Conjugate-dense subgroup

This article defines a subgroup property: a property that can be evaluated to true/false given a group and a subgroup thereof, invariant under subgroup equivalence. View a complete list of subgroup properties[SHOW MORE]

This is an opposite of normality

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This article is about a general term. A list of important particular cases (instances) is available at Category:Instances of conjugate-dense subgroups

Definition

Symbol-free definition

A subgroup of a group is said to be conjugate-dense if it satisfies the following equivalent conditions:

• The union of all conjugates of the subgroup in the group, is the whole group
• Every element in the whole group is conjugate to some element in the subgroup
• Every cyclic subgroup of the whole group is conjugate to a cyclic subgroup of the given subgroup. In other words, it dominates all cyclic subgroups
• For the action of the whole group on the coset space, every element of the group has a fixed point.

Definition with symbols

A subgroup $H$ of a group $G$ is termed conjugate-dense in $G$ if it satisfies the following equivalent conditions:

• $\bigcup_{g \in G} gHg^{-1} = G$
• For any $a \in G$, there exists $b \in G$ such that $bab^{-1} \in H$
• For every cyclic subgroup $C \le G$, there exists $b \in G$ such that $bCb^{-1} \le H$
• Under the natural action of $G$ on the coset space $G/H$, every $g \in G$ has a fixed point.

Relation with other properties

Weaker properties

• Contranormal subgroup: Here, we only require that the normal closure should be the whole group. Note that the normal closure may, in general be much bigger than the union of conjugates.

Importance

The general context in which being conjugate-dense is important is as follows. Suppose $M$ is a set with some additional structure, and $G$ is the group of automorphisms with that additional structure. This $G$ could in principle be very huge, and unmanageable. Now suppose adding some further structure to $M$ causes the automorphism group to reduce to a much smaller subgroup $H$ of $G$.

In principle we could lose a lot of the symmetry in $G$ when we pass to $H$. Thus, we are often interested in the question: when can we guarantee that every $g \in G$ is conjugate (in $G$) to some element of $H$? In other words, is $H$ conjugate-dense in $G$? If the answer to this question is yes, then that means that at least if we are looking at only one element of $G$ at a time, then we might safely assume that our element is in $H$.

Examples of passage to additional structure are:

• Giving a differential structure to a topological manifold
• Giving a Riemannian structure to a topological or differential manifold (typically, the isometry group of a Riemannian manifold is far from conjugate-dense in the group of diffeomorphisms or homeomorphisms)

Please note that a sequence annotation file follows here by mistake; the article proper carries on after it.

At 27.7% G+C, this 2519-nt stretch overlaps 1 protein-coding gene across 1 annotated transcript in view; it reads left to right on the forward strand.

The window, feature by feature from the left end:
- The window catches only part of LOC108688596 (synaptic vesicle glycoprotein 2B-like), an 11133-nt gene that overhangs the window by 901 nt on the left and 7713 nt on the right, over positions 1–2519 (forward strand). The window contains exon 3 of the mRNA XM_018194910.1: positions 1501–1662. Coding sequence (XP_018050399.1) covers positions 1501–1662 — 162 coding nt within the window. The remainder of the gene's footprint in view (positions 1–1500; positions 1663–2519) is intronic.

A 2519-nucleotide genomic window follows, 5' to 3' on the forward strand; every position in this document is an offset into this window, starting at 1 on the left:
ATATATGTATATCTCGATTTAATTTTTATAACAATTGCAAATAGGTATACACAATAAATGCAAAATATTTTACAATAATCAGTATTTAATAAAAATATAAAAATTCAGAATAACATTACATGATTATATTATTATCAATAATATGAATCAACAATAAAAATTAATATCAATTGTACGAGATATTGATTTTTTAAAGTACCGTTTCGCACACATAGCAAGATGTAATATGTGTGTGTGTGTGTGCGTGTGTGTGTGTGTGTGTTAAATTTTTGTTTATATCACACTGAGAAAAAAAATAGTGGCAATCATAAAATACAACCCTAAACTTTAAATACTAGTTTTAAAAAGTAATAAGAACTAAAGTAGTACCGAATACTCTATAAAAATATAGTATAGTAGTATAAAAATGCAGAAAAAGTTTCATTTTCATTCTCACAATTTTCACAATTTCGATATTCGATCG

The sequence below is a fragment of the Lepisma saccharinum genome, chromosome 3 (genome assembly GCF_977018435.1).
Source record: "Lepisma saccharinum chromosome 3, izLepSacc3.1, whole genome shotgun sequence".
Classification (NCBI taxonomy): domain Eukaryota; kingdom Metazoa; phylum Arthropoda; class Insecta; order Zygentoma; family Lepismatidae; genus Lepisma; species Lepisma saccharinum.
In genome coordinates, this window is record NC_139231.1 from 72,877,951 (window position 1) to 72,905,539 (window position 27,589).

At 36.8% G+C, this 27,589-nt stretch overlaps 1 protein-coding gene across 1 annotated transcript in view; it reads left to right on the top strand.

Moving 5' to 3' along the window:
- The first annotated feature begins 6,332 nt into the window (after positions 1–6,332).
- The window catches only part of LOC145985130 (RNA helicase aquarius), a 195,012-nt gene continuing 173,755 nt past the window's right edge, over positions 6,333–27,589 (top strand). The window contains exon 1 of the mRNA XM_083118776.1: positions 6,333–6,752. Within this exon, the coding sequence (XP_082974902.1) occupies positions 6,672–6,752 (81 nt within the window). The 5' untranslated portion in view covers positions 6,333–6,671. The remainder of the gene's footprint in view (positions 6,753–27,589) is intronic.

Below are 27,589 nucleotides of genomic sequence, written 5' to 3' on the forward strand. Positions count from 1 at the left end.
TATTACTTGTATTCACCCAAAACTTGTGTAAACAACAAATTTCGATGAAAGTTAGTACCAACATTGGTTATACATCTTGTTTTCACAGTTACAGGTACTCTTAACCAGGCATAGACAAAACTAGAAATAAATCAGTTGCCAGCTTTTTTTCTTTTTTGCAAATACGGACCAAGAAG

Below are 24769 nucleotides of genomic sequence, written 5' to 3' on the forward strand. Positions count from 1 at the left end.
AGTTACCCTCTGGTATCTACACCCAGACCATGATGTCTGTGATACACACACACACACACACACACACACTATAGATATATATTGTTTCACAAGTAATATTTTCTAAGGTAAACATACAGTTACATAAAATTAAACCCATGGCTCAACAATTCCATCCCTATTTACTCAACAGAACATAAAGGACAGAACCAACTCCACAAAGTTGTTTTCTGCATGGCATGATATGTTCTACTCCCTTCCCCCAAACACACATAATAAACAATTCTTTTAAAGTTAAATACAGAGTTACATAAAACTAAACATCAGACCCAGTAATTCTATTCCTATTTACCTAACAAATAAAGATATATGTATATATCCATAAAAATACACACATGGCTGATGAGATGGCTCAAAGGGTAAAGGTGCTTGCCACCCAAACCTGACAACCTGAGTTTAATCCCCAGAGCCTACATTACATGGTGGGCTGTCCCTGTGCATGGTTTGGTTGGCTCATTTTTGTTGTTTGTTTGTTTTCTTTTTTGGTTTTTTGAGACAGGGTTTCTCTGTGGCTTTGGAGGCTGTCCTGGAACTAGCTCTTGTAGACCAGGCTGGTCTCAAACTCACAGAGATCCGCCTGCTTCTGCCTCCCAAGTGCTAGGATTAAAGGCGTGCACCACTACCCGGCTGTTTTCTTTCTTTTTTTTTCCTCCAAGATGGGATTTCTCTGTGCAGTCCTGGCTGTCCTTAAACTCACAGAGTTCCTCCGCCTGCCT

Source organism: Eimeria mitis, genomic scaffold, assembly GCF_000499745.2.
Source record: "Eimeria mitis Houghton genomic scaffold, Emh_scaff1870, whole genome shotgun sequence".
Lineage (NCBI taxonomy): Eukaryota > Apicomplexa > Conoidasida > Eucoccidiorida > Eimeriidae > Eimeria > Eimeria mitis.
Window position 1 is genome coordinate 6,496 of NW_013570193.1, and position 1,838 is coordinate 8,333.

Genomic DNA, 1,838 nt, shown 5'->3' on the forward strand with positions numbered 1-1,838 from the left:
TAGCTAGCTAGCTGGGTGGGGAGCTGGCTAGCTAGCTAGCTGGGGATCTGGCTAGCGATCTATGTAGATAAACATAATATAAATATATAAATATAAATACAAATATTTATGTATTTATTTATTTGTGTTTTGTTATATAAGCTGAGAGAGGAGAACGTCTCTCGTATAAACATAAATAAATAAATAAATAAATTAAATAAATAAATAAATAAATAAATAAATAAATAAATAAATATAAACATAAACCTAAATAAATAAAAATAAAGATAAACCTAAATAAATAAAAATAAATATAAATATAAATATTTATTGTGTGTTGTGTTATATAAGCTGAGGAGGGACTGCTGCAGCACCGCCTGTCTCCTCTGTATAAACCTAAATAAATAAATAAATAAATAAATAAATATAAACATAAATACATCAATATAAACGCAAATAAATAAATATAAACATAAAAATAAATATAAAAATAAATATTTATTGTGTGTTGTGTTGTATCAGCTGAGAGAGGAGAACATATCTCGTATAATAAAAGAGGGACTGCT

• Giving a linear or piecewise linear structure (or a simplicial structure) to a topological manifold

The importance of finite-dominating subgroups is for similar reasons.

Examples

For a full list of examples, refer:

• The subgroup of upper triangular matrices, viz the Borel subgroup $B(n,\mathbb{C})$, is conjugate-dense in $GL(n,\mathbb{C})$: in other words, every invertible matrix is conjugate to an upper triangular matrix (the analogous result does not hold for a non-algebraically closed field, and in particular, it doesn't hold for any finite field). Further information: Triangulability theorem
• The statement that every element of $SO(3,\R)$ is a rotation about some axis (called Euler's theorem) can be rephrased as saying that $SO(2,\R)$ is conjugate-dense in $SO(3,\R)$ Further information: Euler's theorem

Metaproperties

Transitivity

This subgroup property is transitive: a subgroup with this property in a subgroup with this property, also has this property in the whole group.
ABOUT THIS PROPERTY: View variations of this property that are transitive | View variations of this property that are not transitive
ABOUT TRANSITIVITY: View a complete list of transitive subgroup properties|View a complete list of facts related to transitivity of subgroup properties |Read a survey article on proving transitivity

If $H \le K \le G$ are subgroups such that $K$ is the union of conjugates of $H$ within $K$, and $G$ is the union of conjugates of $K$ within $G$, then:

Every conjugate of $K$ within $G$ is expressible as a union of conjugates of $H$ within $G$.

This forces $H$ to be conjugate-dense in $G$. For full proof, refer: Conjugate-denseness is transitive

Trimness

The property of being conjugate-dense can be satisfied by the trivial subgroup only if the whole group is trivial. However, it is always satisfied by the whole group, hence it is identity-true subgroup property.

Intermediate subgroup condition

The property of being conjugate-dense probably does not satisfy the intermediate subgroup condition.